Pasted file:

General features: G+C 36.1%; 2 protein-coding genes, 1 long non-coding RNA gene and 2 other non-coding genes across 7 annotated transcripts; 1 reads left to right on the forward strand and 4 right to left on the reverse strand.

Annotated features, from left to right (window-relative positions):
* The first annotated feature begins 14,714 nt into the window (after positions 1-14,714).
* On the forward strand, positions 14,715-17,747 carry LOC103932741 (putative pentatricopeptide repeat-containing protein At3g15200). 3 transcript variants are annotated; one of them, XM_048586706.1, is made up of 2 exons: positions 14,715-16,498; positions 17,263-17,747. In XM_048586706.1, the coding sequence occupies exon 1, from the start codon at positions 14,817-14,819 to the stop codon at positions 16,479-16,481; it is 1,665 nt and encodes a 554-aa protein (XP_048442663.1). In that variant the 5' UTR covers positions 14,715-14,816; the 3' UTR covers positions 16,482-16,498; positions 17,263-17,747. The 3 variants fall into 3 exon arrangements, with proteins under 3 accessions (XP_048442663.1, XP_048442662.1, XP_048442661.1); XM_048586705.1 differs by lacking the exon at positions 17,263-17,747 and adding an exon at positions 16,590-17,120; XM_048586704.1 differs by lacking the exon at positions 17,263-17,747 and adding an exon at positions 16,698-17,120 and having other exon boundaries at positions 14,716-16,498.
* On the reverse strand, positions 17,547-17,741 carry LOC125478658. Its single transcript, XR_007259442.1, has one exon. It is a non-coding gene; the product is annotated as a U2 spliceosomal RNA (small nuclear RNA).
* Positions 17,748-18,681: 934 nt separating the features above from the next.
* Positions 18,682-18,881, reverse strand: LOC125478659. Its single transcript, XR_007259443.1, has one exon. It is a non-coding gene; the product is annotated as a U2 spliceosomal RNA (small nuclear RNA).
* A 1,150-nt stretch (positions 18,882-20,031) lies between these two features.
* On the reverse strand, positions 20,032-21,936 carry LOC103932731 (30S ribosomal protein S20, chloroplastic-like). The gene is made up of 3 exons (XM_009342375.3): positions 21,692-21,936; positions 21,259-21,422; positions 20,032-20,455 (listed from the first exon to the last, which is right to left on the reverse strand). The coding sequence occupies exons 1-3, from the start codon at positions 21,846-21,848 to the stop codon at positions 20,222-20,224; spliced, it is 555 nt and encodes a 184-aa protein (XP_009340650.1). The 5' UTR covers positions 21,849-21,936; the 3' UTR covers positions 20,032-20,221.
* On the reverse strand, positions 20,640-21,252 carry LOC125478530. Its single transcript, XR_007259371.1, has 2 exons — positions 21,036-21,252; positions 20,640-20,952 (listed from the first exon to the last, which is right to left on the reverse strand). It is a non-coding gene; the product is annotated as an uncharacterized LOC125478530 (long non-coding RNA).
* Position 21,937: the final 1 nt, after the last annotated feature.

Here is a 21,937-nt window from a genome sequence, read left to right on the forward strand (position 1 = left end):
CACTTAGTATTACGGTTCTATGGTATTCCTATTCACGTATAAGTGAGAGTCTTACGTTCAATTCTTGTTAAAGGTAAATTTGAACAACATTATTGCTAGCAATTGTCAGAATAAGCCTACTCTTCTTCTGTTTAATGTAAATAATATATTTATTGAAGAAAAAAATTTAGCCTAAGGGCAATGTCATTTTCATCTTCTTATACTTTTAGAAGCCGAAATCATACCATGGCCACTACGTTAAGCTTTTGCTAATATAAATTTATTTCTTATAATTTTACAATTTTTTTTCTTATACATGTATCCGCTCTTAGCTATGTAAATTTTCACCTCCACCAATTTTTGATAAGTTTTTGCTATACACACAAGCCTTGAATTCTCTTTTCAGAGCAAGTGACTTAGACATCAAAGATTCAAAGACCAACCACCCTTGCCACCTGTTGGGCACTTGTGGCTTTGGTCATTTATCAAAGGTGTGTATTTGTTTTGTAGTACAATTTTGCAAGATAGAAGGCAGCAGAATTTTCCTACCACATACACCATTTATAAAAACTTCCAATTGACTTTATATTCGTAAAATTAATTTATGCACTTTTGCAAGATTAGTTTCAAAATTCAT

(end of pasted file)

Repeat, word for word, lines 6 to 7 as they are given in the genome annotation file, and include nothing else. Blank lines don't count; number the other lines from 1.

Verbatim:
* Positions 17,748-18,681: 934 nt separating the features above from the next.
* Positions 18,682-18,881, reverse strand: LOC125478659. Its single transcript, XR_007259443.1, has one exon. It is a non-coding gene; the product is annotated as a U2 spliceosomal RNA (small nuclear RNA).